• Chicago Appleseed Fund for Justice
  • Common Cause Illinois
  • Latino Policy Forum
  • Illinois Campaign for Political Reform
  • Illinois Public Interest Research Group
  • Metropolis Strategies
  • Reboot Illinois
  • Chicago Lawyers’ Committee for Civil Rights Under Law

Arguments

  • Yes for Independent Maps says that fixing the redistricting system would be a step in the right direction for Illinois because it would increase voters' ability to hold elected officials accountable. The group argues that legislative control of redistricting essentially allows "politicians [to] choose their voters, instead of the people deciding who will represent them."[6]
  • The Chicago Lawyers’ Committee for Civil Rights Under Law argues that gerrymandering is one of the chief reasons why the needs of voters’ and legislative outcomes are not aligned. The Committee adds that even though independent citizen commissions cannot possibly please everyone, they are a better alternative to allowing partisan lawmakers to draw their own districts.[7]
  • In an op-ed published by the Chicago Tribune, Nicholas Stephanopoulos, a professor at the University of Chicago Law School, argued that an independent redistricting process is necessary because the risk is too great that politicians drawing district lines will place their own interests above those of the public. He compared it to the Federal Reserve, which he says exists because "we don't trust elected officials to set interest rates based on the economy's condition instead of their own re-election needs." He also argued that a primary reason to support the amendment is because redistricting commissions work, highlighting the success of the California commission created in 2010. He pointed out that the amendment would establish a system very similar to California's and that there is reason to suspect similar results in Illinois.[8]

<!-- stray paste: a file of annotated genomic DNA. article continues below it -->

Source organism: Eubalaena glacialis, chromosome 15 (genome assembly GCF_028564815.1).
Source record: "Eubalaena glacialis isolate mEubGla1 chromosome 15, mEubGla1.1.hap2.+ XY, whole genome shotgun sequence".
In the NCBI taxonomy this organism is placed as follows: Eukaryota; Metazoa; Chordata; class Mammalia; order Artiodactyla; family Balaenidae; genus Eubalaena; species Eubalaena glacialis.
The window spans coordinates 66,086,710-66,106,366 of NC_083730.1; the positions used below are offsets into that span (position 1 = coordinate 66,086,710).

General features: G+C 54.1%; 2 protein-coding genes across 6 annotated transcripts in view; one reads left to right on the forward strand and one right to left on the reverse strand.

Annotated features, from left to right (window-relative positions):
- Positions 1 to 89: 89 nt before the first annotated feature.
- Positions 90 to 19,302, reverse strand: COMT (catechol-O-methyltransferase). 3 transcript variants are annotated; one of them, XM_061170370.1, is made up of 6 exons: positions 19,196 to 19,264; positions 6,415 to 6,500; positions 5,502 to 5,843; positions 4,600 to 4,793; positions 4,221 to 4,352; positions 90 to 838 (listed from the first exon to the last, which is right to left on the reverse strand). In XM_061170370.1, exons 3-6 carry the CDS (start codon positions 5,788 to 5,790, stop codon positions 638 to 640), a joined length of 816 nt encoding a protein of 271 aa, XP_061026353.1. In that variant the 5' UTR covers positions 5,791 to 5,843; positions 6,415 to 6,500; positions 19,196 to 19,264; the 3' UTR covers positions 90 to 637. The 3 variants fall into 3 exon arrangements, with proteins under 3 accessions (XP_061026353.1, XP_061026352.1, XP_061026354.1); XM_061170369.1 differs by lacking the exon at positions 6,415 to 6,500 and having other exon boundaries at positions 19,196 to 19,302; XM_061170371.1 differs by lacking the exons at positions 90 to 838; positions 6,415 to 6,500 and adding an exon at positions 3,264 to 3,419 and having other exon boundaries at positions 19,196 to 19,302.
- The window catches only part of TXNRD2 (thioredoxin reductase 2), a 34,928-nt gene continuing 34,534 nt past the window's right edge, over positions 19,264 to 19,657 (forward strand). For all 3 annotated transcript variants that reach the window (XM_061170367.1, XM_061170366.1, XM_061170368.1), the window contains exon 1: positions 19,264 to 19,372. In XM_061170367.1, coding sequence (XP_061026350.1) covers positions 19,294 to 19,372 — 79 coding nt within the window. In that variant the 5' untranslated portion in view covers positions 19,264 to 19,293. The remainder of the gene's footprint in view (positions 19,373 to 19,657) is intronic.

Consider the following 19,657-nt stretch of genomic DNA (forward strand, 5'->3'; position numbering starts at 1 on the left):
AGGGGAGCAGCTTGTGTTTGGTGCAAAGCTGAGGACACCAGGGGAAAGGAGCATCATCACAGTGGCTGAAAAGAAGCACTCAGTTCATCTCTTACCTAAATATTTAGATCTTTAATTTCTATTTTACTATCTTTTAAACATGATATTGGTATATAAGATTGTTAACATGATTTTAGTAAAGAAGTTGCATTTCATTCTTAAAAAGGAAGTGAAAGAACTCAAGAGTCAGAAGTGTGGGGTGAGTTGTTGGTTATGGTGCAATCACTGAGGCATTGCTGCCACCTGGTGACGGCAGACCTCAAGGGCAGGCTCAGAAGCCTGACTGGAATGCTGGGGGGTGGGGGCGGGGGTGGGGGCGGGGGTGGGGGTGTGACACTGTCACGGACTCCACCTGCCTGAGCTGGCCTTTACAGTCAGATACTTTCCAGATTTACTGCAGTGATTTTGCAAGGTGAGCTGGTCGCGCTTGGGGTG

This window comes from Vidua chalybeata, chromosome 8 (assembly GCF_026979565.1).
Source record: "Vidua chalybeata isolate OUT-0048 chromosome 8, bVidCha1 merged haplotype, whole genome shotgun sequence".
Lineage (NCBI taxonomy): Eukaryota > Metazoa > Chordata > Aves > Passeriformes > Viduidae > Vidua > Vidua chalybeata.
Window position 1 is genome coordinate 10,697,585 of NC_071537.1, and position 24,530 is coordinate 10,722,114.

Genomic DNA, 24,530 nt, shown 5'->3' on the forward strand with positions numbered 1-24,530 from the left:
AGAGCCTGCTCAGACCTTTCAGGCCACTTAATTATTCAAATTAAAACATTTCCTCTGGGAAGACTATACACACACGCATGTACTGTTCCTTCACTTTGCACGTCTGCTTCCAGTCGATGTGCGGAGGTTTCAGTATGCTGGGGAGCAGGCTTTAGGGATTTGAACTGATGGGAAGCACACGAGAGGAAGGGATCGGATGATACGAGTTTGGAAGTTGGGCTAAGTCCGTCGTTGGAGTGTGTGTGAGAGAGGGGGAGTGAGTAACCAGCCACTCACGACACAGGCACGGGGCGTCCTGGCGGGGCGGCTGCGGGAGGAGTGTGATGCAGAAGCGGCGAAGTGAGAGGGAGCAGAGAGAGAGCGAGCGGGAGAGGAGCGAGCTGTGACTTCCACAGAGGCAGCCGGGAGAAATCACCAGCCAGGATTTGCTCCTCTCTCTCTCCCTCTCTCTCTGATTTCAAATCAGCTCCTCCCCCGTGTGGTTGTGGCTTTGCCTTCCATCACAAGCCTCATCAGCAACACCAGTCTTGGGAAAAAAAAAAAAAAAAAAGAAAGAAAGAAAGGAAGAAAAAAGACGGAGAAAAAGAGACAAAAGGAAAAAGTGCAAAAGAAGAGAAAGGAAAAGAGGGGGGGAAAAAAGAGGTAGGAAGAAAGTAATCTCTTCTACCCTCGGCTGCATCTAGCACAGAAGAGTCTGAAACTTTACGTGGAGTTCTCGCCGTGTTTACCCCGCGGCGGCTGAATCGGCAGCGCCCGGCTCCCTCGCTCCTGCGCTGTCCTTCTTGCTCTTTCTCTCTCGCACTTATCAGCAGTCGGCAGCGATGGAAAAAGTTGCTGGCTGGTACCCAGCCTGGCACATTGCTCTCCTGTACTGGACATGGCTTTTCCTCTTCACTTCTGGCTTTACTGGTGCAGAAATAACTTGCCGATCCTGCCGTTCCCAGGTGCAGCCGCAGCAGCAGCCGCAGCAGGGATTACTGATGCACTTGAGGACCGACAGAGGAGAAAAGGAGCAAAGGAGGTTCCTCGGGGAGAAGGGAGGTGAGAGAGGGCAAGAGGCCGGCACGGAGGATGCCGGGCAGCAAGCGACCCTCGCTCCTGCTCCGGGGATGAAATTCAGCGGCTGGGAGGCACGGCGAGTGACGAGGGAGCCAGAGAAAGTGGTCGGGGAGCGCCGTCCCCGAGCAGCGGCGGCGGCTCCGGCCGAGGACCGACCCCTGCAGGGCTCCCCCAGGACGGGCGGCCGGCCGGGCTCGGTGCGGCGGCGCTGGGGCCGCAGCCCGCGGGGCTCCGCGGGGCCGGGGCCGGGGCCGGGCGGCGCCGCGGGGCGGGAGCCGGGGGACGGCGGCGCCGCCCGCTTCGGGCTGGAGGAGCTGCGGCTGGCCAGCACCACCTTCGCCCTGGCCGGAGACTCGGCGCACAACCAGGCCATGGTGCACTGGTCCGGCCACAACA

Media endorsements

See also: Endorsements of Illinois ballot measures, 2014

Support

  • The Peoria Journal-Star said, "There are no guarantees in life but better government starts with better representation, which begins with voters having a greater array of high-quality candidates on a fair playing field...How many more legislative sessions like this last one can Illinoisans tolerate? See how you can help by going to changethedistricts.org."[9]

Path to the ballot

See also: Amending the Illinois Constitution

Initiated constitutional amendments in Illinois require signatures totaling eight percent of the total votes cast for governor in the last election. These names must be submitted six months before the general election. Also, initiated amendments in Illinois can only apply to "structural and procedural subjects" contained in Article IV of the state constitution. Once on the ballot, the amendment must receive either a supermajority vote of 60% of those voting on the question or a simple majority of those who cast a ballot for any office in that election.

To qualify for the 2014 ballot, supporters must collect and submit 298,399 signatures by May 5, 2014.

Similar measures

See also